Philip Johnson has been a fan of the cult TV series Doctor Who since primary school days. A friend at school said, “have you seen Doctor Who?” This was in the final days when the actor Patrick Troughton played the role of the second Doctor. Philip saw stories like The Space Pirates, The Seeds of Death and The War Games, and enjoyed the holiday luxury of seeing re-runs of Patrick Troughton stories broadcast in the early afternoon followed later in the day by the new series starring Jon Pertwee as the third Doctor.
In 1973 at high school he and four other friends co-wrote a Doctor Who story set in Antarctica and featuring aliens from Andromeda galaxy and naturally the Doctor’s friends from U.N.I.T. Yes we managed to place the Doctor in Antarctica years before the 1976 Tom Baker story The Seeds of Doom!
Depending on your point-of-view in time-and-space our school-boy story was chronologically both “before” and yet also “behind” William Hartnell’s last appearance as the Doctor in The Tenth Planet where he first encountered the Cybermen. The Tenth Planet witnessed the Tardis landing at the South Pole Tracking Station in 1986. As our story was written in 1973 we were in one sense “before” the Doctor landed in Antarctica. Yet, in another sense, we were “behind” because The Tenth Planet was broadcast in October 1966. Of course this little riddle is reminiscent of the final words spoken by the Doctor and Sarah Jane Smith in episode six of The Seeds of Doom, “have we been here before … or are we yet to come?”
Our school-boy story was part of an English-class exercise in creative writing. Alas, the manuscript for that story has vanished into the time vortex!
Philip has followed the show ever since the late 1960s, and while he feels some nostalgia for the “classic series” (from William Hartnell to Sylvester McCoy), he doesn’t mind too much the new format (from Chris Eccleston onwards). This also includes appreciation for the spin-off series Torchwood and the Sarah Jane Adventures. Philip has commented on the motifs of resurrection in Doctor Who and Torchwood in his co-written book The Cross Is Not Enough (Baker 2012).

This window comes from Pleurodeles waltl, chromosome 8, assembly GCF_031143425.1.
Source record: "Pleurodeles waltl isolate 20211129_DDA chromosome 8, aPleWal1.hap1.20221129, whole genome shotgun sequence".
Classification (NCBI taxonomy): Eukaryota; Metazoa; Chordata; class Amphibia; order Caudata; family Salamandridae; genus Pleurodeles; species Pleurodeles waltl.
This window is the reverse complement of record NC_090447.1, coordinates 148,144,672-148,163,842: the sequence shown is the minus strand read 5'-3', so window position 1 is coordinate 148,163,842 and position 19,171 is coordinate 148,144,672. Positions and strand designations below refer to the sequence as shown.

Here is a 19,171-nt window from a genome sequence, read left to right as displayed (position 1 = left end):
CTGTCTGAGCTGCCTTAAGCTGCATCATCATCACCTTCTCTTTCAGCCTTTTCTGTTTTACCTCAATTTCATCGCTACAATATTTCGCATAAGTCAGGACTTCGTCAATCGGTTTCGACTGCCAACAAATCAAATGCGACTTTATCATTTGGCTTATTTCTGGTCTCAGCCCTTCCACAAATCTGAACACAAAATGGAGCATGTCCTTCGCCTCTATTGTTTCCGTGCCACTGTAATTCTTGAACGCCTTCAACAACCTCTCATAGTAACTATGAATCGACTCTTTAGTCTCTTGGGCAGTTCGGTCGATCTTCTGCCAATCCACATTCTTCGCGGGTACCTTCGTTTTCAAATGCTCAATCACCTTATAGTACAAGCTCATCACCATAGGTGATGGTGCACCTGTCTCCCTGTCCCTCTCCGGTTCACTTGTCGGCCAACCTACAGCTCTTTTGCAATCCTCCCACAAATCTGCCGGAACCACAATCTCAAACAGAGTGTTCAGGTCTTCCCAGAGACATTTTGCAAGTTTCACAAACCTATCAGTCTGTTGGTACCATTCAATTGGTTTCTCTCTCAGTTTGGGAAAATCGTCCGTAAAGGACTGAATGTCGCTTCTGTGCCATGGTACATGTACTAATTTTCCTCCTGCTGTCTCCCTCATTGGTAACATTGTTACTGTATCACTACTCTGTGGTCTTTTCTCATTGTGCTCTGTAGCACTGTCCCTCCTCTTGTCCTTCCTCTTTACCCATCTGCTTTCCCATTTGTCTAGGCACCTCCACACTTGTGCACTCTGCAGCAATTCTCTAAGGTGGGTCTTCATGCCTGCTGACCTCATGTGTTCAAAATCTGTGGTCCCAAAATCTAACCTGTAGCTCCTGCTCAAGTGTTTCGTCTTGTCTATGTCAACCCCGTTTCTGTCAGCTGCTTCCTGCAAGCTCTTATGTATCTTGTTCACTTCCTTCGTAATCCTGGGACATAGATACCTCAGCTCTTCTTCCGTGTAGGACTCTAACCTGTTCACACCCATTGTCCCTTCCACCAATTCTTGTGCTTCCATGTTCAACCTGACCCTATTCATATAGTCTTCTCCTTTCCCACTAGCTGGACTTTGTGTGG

Philip is an Australian theologian and has been a guest lecturer at Morling College for many years and is known for his co-written books in apologetics, theology, missions and new religious movements: The Cross is not Enough, Riding the Rollercoaster, Jesus and the gods of the New Age, Beyond Prediction, Beyond the Burning Times and Religious and Non-Religious Spirituality in the Western World (“New Age”). He has also contributed chapters to several books including Encountering New Religious Movements, Tough-Minded Christianity, Baker Dictionary of Cults, Australian Stories for the Soul, and Australian Stories for the Heart. He is a founding co-editor of the e-journal Sacred Tribes Journal. He holds the BA and BD from the University of Sydney, and an MTh from the Australian College of Theology.
Philip also writes on other blogs:
Other aspects of his work can be followed at http://independent.academia.edu/JohnsonPhilip